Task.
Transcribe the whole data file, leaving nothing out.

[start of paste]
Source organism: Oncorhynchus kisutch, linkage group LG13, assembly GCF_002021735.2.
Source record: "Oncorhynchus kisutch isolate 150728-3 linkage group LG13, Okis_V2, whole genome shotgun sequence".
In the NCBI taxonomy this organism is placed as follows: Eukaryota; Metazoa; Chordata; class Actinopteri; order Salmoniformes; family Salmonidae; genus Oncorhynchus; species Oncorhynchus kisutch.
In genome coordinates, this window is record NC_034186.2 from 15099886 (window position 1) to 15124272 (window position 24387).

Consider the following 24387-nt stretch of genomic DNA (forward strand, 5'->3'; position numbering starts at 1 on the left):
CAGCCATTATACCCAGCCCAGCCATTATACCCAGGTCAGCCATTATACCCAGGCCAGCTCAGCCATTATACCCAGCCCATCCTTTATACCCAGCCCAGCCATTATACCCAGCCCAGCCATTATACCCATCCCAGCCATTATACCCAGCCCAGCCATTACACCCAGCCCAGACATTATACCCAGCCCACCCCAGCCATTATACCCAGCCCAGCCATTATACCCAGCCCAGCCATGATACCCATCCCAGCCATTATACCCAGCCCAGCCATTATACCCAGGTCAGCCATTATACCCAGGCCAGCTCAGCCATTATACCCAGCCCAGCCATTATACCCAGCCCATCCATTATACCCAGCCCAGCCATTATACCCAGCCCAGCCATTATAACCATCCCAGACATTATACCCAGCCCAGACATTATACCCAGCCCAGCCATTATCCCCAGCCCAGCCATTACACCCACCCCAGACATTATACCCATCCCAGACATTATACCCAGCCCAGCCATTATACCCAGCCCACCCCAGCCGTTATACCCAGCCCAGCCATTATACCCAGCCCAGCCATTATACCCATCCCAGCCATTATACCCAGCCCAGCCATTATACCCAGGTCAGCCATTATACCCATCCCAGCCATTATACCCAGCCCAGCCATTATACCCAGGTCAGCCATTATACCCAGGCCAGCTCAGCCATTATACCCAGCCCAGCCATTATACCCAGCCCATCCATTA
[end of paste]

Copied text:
Source organism: Oncorhynchus kisutch, linkage group LG13, assembly GCF_002021735.2.
Source record: "Oncorhynchus kisutch isolate 150728-3 linkage group LG13, Okis_V2, whole genome shotgun sequence".
In the NCBI taxonomy this organism is placed as follows: Eukaryota; Metazoa; Chordata; class Actinopteri; order Salmoniformes; family Salmonidae; genus Oncorhynchus; species Oncorhynchus kisutch.
In genome coordinates, this window is record NC_034186.2 from 15099886 (window position 1) to 15124272 (window position 24387).

Consider the following 24387-nt stretch of genomic DNA (forward strand, 5'->3'; position numbering starts at 1 on the left):
CAGCCATTATACCCAGCCCAGCCATTATACCCAGGTCAGCCATTATACCCAGGCCAGCTCAGCCATTATACCCAGCCCATCCTTTATACCCAGCCCAGCCATTATACCCAGCCCAGCCATTATACCCATCCCAGCCATTATACCCAGCCCAGCCATTACACCCAGCCCAGACATTATACCCAGCCCACCCCAGCCATTATACCCAGCCCAGCCATTATACCCAGCCCAGCCATGATACCCATCCCAGCCATTATACCCAGCCCAGCCATTATACCCAGGTCAGCCATTATACCCAGGCCAGCTCAGCCATTATACCCAGCCCAGCCATTATACCCAGCCCATCCATTATACCCAGCCCAGCCATTATACCCAGCCCAGCCATTATAACCATCCCAGACATTATACCCAGCCCAGACATTATACCCAGCCCAGCCATTATCCCCAGCCCAGCCATTACACCCACCCCAGACATTATACCCATCCCAGACATTATACCCAGCCCAGCCATTATACCCAGCCCACCCCAGCCGTTATACCCAGCCCAGCCATTATACCCAGCCCAGCCATTATACCCATCCCAGCCATTATACCCAGCCCAGCCATTATACCCAGGTCAGCCATTATACCCATCCCAGCCATTATACCCAGCCCAGCCATTATACCCAGGTCAGCCATTATACCCAGGCCAGCTCAGCCATTATACCCAGCCCAGCCATTATACCCAGCCCATCCATTA